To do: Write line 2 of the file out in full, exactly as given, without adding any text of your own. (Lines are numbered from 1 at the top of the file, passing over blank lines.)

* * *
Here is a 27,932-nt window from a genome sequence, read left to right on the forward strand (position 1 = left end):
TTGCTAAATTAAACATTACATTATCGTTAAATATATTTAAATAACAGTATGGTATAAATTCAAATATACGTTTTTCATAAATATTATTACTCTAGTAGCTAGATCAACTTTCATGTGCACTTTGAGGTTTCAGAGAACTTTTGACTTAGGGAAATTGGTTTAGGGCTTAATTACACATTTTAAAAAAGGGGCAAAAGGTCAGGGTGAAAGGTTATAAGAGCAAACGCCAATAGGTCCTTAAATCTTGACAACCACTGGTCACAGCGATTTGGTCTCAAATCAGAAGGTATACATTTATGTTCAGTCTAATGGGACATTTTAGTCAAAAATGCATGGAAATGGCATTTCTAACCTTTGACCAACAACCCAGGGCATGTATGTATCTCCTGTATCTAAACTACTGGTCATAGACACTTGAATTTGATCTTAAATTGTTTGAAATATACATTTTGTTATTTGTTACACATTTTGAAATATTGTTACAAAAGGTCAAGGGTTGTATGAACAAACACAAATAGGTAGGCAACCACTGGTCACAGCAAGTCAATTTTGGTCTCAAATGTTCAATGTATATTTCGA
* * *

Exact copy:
TTGCTAAATTAAACATTACATTATCGTTAAATATATTTAAATAACAGTATGGTATAAATTCAAATATACGTTTTTCATAAATATTATTACTCTAGTAGCTAGATCAACTTTCATGTGCACTTTGAGGTTTCAGAGAACTTTTGACTTAGGGAAATTGGTTTAGGGCTTAATTACACATTTTAAAAAAGGGGCAAAAGGTCAGGGTGAAAGGTTATAAGAGCAAACGCCAATAGGTCCTTAAATCTTGACAACCACTGGTCACAGCGATTTGGTCTCAAATCAGAAGGTATACATTTATGTTCAGTCTAATGGGACATTTTAGTCAAAAATGCATGGAAATGGCATTTCTAACCTTTGACCAACAACCCAGGGCATGTATGTATCTCCTGTATCTAAACTACTGGTCATAGACACTTGAATTTGATCTTAAATTGTTTGAAATATACATTTTGTTATTTGTTACACATTTTGAAATATTGTTACAAAAGGTCAAGGGTTGTATGAACAAACACAAATAGGTAGGCAACCACTGGTCACAGCAAGTCAATTTTGGTCTCAAATGTTCAATGTATATTTCGA